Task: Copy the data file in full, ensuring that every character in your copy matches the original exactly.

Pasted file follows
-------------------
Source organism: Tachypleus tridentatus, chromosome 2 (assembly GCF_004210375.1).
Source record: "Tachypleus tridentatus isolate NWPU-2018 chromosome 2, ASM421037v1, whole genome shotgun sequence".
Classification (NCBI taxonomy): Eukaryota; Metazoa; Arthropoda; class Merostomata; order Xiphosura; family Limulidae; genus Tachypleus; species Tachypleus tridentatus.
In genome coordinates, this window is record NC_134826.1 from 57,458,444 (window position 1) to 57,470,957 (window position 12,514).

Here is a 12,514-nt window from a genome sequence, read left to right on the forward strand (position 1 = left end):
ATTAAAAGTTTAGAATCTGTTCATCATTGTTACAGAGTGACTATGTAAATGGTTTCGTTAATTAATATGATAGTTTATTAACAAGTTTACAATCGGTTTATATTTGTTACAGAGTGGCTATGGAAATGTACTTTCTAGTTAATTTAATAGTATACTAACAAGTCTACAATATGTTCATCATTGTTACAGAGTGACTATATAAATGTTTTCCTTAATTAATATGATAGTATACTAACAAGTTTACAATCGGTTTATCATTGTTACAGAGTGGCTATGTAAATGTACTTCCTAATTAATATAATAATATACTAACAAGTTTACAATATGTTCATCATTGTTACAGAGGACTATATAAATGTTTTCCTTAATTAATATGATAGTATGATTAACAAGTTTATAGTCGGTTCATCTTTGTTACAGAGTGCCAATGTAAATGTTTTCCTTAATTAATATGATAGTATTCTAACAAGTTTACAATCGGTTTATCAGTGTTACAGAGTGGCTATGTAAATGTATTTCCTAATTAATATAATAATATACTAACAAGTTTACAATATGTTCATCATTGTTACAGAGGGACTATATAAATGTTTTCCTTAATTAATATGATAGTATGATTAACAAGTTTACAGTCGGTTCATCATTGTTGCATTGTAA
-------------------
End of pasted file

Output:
Source organism: Tachypleus tridentatus, chromosome 2 (assembly GCF_004210375.1).
Source record: "Tachypleus tridentatus isolate NWPU-2018 chromosome 2, ASM421037v1, whole genome shotgun sequence".
Classification (NCBI taxonomy): Eukaryota; Metazoa; Arthropoda; class Merostomata; order Xiphosura; family Limulidae; genus Tachypleus; species Tachypleus tridentatus.
In genome coordinates, this window is record NC_134826.1 from 57,458,444 (window position 1) to 57,470,957 (window position 12,514).

Here is a 12,514-nt window from a genome sequence, read left to right on the forward strand (position 1 = left end):
ATTAAAAGTTTAGAATCTGTTCATCATTGTTACAGAGTGACTATGTAAATGGTTTCGTTAATTAATATGATAGTTTATTAACAAGTTTACAATCGGTTTATATTTGTTACAGAGTGGCTATGGAAATGTACTTTCTAGTTAATTTAATAGTATACTAACAAGTCTACAATATGTTCATCATTGTTACAGAGTGACTATATAAATGTTTTCCTTAATTAATATGATAGTATACTAACAAGTTTACAATCGGTTTATCATTGTTACAGAGTGGCTATGTAAATGTACTTCCTAATTAATATAATAATATACTAACAAGTTTACAATATGTTCATCATTGTTACAGAGGACTATATAAATGTTTTCCTTAATTAATATGATAGTATGATTAACAAGTTTATAGTCGGTTCATCTTTGTTACAGAGTGCCAATGTAAATGTTTTCCTTAATTAATATGATAGTATTCTAACAAGTTTACAATCGGTTTATCAGTGTTACAGAGTGGCTATGTAAATGTATTTCCTAATTAATATAATAATATACTAACAAGTTTACAATATGTTCATCATTGTTACAGAGGGACTATATAAATGTTTTCCTTAATTAATATGATAGTATGATTAACAAGTTTACAGTCGGTTCATCATTGTTGCATTGTAA